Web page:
Review by Rob Bradfield
While Warner Bros. struggles with adapting the DC Comics characters for the big screen, their Animation division manages, very consistently, to bring the DC Universe to the small screen, and tell compelling stories in the process. Their latest offering, Superman Unbound, is no exception. Based on the story by Geoff Johns and Gary Frank — who, coincidentally, collaborated with Richard Donner for the comics version of the same story — it tells the tale of the Man of Steel’s first encounter with classic Superman villain, Braniac. Though this though this story was already given the animated treatment once before, in Superman: The Animated Series [SATS], the film manages to stay fresh and original while exploring territory that, more or less, has already been covered.
This is due, in part to two things I’ve maintained for a very long time now:
You give Superman someone or something he can actually hit
Lex Luthor is played out, and not required for a good Superman story
I don’t want to venture too close to revealing “spoilers” (the film does depart from the story told in the comics) Superman Unbound adds some much needed dimension and weight to the character of Supergirl – ostensibly building on her origin story covered in the animated feature, Superman/Batman: Apocalypse. Like the SATS storyline, Braniac is responsible for the destruction of Krypton, but the events and reasoning leading up to it are not only completely different, but much creepier and more sinister than in previous versions of the character.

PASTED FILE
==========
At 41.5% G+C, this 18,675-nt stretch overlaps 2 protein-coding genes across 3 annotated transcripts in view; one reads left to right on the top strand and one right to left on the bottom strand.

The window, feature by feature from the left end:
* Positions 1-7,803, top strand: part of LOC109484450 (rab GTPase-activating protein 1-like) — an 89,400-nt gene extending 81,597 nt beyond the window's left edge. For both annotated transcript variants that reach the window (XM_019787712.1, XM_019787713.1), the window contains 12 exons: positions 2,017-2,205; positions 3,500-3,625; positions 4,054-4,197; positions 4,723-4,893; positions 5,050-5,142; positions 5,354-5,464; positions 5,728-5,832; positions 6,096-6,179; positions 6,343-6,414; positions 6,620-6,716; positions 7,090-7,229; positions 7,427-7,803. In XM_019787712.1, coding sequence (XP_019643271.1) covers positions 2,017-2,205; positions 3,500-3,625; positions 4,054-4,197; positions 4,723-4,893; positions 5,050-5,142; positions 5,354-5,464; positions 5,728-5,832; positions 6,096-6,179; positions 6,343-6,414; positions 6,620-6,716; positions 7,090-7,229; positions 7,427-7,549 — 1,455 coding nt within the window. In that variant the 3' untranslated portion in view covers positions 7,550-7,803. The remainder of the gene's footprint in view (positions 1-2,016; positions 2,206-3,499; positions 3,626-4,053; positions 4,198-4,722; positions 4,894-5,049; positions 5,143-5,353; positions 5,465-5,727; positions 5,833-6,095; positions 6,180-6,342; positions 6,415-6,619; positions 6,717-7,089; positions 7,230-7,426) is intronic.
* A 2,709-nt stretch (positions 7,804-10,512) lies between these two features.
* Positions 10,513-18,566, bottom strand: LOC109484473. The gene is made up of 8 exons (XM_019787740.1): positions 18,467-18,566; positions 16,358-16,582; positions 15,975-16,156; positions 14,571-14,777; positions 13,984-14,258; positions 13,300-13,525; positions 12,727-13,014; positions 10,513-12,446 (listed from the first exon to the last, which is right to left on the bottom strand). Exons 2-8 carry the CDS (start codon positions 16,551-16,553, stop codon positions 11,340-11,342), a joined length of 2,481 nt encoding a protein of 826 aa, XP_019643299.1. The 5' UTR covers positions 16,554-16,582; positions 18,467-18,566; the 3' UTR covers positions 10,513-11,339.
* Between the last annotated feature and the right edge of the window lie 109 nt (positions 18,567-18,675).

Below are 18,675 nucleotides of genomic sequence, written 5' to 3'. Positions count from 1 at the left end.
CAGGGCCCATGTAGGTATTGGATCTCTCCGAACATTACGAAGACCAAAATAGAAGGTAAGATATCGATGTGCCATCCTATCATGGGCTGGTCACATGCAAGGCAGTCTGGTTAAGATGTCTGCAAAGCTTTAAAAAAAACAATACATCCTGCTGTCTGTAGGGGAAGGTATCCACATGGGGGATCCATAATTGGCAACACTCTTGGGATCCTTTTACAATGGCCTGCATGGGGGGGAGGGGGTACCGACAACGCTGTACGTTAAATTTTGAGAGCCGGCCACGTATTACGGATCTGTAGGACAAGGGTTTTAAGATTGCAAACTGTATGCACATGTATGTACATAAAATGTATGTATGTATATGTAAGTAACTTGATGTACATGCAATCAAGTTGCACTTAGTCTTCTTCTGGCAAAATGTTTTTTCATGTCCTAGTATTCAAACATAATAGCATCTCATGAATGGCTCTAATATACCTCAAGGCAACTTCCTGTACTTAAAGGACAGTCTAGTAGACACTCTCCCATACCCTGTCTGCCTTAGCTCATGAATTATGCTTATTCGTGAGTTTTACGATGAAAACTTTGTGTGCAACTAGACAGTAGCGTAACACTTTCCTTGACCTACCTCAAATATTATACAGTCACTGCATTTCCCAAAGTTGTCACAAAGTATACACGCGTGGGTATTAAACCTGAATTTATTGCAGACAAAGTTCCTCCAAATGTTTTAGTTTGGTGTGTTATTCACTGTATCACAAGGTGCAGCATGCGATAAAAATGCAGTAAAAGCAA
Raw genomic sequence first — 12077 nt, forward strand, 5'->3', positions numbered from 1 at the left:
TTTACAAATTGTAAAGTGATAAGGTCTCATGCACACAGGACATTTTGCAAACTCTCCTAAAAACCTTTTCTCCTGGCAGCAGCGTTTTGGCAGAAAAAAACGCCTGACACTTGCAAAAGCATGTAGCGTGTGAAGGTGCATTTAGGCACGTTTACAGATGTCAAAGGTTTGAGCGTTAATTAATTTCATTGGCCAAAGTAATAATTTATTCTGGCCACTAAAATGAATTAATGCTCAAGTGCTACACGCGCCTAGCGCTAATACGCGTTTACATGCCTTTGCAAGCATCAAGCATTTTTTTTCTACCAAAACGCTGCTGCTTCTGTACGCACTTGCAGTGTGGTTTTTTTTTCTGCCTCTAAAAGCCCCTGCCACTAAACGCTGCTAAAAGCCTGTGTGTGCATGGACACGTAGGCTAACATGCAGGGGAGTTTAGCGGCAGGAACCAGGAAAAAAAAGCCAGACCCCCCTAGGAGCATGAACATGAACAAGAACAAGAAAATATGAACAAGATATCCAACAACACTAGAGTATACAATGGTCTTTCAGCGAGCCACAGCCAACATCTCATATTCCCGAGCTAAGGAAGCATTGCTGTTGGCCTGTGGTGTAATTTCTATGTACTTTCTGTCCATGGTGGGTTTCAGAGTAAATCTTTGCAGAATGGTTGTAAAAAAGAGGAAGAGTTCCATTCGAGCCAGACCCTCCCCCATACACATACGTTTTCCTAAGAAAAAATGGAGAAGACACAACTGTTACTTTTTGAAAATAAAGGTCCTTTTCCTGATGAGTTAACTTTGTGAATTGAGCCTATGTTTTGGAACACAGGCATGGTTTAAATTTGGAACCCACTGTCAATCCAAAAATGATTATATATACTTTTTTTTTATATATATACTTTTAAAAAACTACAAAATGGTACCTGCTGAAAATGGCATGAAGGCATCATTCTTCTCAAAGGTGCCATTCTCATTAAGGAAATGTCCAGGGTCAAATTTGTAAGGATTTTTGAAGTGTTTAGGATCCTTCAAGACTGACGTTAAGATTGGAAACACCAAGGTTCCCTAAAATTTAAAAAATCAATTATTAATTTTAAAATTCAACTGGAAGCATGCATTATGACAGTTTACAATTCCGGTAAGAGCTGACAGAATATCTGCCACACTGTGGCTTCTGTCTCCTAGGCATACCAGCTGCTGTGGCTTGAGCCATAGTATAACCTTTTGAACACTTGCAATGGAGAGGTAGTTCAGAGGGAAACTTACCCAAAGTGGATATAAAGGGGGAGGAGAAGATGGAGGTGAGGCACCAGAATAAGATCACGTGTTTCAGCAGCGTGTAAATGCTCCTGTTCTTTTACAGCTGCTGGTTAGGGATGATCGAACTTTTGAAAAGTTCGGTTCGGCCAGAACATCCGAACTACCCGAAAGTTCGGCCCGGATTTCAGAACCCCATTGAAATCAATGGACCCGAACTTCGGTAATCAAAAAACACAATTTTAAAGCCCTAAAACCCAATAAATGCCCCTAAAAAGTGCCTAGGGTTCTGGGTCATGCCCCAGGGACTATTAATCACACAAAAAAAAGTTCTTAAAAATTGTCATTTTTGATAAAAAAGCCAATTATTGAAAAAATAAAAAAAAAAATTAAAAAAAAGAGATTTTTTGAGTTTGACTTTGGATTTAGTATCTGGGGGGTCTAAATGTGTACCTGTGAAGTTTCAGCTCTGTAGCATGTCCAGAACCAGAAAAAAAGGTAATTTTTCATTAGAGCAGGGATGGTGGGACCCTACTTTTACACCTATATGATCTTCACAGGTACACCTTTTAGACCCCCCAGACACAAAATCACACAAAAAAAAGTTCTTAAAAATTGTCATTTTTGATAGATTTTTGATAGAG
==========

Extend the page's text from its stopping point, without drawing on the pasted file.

Superman purists will probably be up in arms at the implication, from a Daily Planet reporter, that Clark Kent might be gay. Personally, I thought it was a funny take on “Why’s Clark never around when things go insane?” There’s also a genuinely funny moment with Lois Lane – but I won’t spoil the moment.
If I have a complaint with the film, it’s the same complaint I have with all of DC’s animated movies so far… How come we never see these things on the big screen? There’s probably a pie-chart someplace that explains how it’s not economically prudent, etc. But to date, Christopher Nolan’s Batman films notwithstanding, the talent behind the animated films, to me, done a better job at bringing the DCU to the screen while still staying faithful to the origins of the characters, and providing plenty of fan service.
Superman Unbound will be available on home video [streaming, on demand, and DVD] May 7th.